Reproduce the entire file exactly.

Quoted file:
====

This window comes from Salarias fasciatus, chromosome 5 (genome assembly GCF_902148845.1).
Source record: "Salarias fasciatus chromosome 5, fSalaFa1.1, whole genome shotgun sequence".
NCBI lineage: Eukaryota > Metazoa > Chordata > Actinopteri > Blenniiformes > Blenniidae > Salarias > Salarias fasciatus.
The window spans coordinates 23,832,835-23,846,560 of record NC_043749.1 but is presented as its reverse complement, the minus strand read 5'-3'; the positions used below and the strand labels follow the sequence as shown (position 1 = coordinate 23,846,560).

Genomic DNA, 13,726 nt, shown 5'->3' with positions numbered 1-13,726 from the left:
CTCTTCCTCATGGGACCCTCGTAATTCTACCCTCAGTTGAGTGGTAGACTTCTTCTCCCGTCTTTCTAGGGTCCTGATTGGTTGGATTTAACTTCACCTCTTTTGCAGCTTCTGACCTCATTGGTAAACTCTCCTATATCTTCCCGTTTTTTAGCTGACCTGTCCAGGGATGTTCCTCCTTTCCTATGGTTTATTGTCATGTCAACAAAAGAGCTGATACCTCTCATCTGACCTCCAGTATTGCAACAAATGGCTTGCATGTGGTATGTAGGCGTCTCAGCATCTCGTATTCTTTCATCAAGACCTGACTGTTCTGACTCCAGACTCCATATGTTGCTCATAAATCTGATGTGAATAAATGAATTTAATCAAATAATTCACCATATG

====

This window comes from Salarias fasciatus, chromosome 5 (genome assembly GCF_902148845.1).
Source record: "Salarias fasciatus chromosome 5, fSalaFa1.1, whole genome shotgun sequence".
NCBI lineage: Eukaryota > Metazoa > Chordata > Actinopteri > Blenniiformes > Blenniidae > Salarias > Salarias fasciatus.
The window spans coordinates 23,832,835-23,846,560 of record NC_043749.1 but is presented as its reverse complement, the minus strand read 5'-3'; the positions used below and the strand labels follow the sequence as shown (position 1 = coordinate 23,846,560).

Genomic DNA, 13,726 nt, shown 5'->3' with positions numbered 1-13,726 from the left:
CTCTTCCTCATGGGACCCTCGTAATTCTACCCTCAGTTGAGTGGTAGACTTCTTCTCCCGTCTTTCTAGGGTCCTGATTGGTTGGATTTAACTTCACCTCTTTTGCAGCTTCTGACCTCATTGGTAAACTCTCCTATATCTTCCCGTTTTTTAGCTGACCTGTCCAGGGATGTTCCTCCTTTCCTATGGTTTATTGTCATGTCAACAAAAGAGCTGATACCTCTCATCTGACCTCCAGTATTGCAACAAATGGCTTGCATGTGGTATGTAGGCGTCTCAGCATCTCGTATTCTTTCATCAAGACCTGACTGTTCTGACTCCAGACTCCATATGTTGCTCATAAATCTGATGTGAATAAATGAATTTAATCAAATAATTCACCATATG